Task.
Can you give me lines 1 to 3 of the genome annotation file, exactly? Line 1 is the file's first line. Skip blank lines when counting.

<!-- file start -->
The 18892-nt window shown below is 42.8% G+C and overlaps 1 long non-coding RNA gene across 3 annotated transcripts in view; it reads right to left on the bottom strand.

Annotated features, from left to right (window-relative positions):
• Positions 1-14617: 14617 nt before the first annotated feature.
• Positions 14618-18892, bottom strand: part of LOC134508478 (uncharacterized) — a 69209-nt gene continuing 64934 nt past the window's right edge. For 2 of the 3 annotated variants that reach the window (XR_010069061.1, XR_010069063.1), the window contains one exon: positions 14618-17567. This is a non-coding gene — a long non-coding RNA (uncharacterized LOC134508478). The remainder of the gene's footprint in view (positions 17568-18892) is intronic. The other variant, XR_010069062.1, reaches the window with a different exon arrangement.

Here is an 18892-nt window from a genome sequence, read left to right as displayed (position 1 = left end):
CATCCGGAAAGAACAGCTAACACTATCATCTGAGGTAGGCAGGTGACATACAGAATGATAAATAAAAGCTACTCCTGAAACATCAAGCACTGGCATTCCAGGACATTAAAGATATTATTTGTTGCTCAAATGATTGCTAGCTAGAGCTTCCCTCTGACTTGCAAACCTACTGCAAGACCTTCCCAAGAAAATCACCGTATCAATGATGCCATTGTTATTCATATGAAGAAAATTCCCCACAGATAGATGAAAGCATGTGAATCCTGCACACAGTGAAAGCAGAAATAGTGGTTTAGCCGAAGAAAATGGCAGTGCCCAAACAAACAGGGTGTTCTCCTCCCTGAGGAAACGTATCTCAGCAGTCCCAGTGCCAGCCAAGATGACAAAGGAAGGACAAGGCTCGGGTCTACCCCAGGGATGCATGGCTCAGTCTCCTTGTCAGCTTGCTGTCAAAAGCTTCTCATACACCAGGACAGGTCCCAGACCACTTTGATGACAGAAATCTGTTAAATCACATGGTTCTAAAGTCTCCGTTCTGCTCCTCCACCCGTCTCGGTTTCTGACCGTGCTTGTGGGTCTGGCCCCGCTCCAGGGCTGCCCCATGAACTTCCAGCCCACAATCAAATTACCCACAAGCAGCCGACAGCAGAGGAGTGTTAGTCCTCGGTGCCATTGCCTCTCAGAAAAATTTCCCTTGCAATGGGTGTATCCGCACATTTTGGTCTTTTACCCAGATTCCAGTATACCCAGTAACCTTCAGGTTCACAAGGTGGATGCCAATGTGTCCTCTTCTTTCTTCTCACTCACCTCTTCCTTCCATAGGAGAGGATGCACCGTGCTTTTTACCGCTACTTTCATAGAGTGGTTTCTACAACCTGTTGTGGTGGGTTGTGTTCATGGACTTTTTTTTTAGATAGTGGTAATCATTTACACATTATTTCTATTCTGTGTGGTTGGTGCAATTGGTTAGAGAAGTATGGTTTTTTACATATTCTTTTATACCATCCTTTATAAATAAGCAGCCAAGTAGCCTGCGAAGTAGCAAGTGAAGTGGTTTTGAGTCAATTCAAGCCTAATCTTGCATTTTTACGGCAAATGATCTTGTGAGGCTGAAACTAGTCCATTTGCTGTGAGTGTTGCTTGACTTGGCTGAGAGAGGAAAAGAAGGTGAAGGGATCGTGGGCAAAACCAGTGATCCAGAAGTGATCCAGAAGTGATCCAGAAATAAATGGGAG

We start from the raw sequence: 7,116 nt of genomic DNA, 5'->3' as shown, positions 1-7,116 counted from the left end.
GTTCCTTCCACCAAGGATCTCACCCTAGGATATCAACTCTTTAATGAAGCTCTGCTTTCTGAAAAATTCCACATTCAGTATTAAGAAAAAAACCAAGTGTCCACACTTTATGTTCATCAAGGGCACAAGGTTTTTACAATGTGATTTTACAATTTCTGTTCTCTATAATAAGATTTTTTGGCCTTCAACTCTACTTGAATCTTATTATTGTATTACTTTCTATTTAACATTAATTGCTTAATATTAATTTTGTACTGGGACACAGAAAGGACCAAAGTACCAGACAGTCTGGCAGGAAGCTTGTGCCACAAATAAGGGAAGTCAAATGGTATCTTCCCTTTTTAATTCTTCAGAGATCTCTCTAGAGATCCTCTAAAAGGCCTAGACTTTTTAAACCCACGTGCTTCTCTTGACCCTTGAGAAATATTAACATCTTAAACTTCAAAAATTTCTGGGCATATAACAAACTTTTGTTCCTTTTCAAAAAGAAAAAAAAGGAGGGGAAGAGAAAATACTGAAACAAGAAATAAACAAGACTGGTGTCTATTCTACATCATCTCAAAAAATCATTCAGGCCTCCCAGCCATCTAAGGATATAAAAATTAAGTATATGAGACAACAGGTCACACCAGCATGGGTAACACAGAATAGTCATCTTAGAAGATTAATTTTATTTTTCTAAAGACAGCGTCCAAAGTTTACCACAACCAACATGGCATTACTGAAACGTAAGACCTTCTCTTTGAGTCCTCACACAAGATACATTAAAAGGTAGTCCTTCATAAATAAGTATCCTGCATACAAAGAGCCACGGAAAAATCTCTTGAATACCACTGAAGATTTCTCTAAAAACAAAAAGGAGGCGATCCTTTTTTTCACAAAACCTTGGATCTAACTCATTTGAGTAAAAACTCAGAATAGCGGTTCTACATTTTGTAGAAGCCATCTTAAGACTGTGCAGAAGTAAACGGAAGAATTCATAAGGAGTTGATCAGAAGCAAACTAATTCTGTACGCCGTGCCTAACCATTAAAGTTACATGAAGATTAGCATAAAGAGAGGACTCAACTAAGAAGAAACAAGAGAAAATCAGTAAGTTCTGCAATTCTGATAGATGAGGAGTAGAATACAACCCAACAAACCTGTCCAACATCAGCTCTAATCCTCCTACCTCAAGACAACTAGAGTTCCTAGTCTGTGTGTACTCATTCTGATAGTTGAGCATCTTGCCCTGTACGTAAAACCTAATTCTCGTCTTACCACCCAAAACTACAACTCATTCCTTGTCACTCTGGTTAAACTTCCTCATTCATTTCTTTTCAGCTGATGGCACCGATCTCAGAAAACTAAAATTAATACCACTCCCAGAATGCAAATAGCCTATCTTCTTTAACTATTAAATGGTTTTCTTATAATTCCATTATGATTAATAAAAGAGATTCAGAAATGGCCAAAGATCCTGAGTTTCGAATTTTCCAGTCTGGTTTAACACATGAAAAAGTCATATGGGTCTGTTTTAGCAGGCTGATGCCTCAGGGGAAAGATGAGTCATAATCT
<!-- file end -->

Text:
The 18892-nt window shown below is 42.8% G+C and overlaps 1 long non-coding RNA gene across 3 annotated transcripts in view; it reads right to left on the bottom strand.

Annotated features, from left to right (window-relative positions):
• Positions 1-14617: 14617 nt before the first annotated feature.